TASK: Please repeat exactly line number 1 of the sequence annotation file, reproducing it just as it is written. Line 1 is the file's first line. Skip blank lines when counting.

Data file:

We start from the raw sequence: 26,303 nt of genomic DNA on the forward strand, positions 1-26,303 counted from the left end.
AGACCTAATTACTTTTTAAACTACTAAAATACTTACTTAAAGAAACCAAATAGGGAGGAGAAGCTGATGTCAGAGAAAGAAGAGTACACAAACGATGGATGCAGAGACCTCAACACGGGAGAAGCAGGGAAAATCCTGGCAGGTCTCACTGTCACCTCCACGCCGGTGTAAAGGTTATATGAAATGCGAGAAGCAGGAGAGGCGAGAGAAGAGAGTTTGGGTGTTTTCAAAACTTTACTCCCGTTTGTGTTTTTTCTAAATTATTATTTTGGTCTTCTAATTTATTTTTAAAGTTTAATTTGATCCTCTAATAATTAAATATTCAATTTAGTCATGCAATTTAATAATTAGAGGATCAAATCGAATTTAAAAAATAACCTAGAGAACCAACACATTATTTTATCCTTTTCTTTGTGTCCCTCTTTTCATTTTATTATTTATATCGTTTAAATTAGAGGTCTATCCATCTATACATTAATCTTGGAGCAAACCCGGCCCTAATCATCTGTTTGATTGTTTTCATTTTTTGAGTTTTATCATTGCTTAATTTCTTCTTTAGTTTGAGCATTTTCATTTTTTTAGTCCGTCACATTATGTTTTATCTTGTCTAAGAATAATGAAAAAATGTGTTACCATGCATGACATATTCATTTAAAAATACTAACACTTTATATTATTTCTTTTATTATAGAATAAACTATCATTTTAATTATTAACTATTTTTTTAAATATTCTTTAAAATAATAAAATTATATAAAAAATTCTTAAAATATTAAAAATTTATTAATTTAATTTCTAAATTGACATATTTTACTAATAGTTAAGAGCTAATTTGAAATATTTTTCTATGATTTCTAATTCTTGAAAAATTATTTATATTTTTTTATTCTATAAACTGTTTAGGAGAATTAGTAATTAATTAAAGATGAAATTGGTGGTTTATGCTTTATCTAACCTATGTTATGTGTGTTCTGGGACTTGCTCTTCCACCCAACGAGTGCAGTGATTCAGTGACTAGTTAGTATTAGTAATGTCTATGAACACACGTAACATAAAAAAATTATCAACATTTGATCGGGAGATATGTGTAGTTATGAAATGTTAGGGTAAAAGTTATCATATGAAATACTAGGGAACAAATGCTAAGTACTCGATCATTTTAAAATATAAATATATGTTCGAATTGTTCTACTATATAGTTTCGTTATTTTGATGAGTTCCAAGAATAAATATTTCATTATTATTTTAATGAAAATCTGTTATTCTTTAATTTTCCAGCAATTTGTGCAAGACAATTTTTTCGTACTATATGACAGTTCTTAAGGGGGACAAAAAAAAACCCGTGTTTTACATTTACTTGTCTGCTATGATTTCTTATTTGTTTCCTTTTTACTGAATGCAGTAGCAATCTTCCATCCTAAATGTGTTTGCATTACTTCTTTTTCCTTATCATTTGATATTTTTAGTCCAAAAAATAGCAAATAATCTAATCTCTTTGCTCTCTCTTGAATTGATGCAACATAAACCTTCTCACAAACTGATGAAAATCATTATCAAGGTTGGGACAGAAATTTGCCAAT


We start from the raw sequence: 26,303 nt of genomic DNA on the forward strand, positions 1-26,303 counted from the left end.